Fig. 1

Stages of limb development when the operations were performed. The dots represent melanophores in the limb buds, (a) Early stage of Rana temporaria equivalent to stage V of Rana pipiens (Taylor & Kollros, 1946) when the rotations (Series IV-VII) and simple amputations (Series I) were performed by cutting at the level marked A. (b) Later stage of Rana temporaria equivalent to stage VI of Rana pipiens when the distal to proximal (Series II) and proximal to distal (Series III) grafts were performed, (c) Stage-51 limb buds (Nieuwkoop & Faber, 1967) of Xenopus laevis when the rotations (Series IV-VII) and simple amputations (Series I) were performed by cutting at the level marked A. (d) Stage-52 limb buds of Xenopus laevis when the distal to proximal (Series IV) and proximal to distal (Series III) grafts were performed. Bar = 1 mm.

Fig. 1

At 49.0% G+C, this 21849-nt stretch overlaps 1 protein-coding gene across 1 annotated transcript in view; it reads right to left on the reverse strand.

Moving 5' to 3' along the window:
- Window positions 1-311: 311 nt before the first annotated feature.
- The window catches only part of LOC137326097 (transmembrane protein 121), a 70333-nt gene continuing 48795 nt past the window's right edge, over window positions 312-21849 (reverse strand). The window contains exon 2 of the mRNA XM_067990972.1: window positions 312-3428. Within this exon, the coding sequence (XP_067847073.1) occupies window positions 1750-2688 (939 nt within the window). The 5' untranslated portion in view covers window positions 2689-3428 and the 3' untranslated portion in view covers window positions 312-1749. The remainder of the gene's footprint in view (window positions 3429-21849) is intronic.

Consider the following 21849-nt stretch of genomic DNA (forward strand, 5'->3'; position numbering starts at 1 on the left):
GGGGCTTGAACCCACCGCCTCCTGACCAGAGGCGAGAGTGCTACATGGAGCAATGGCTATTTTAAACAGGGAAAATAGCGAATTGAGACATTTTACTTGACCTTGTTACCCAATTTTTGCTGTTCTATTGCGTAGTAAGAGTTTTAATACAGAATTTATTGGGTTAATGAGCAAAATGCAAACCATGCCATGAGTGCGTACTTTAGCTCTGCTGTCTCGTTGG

Stages of limb development when the operations were performed. The dots represent melanophores in the limb buds, (a) Early stage of Rana temporaria equivalent to stage V of Rana pipiens (Taylor & Kollros, 1946) when the rotations (Series IV-VII) and simple amputations (Series I) were performed by cutting at the level marked A. (b) Later stage of Rana temporaria equivalent to stage VI of Rana pipiens when the distal to proximal (Series II) and proximal to distal (Series III) grafts were performed, (c) Stage-51 limb buds (Nieuwkoop & Faber, 1967) of Xenopus laevis when the rotations (Series IV-VII) and simple amputations (Series I) were performed by cutting at the level marked A. (d) Stage-52 limb buds of Xenopus laevis when the distal to proximal (Series IV) and proximal to distal (Series III) grafts were performed. Bar = 1 mm.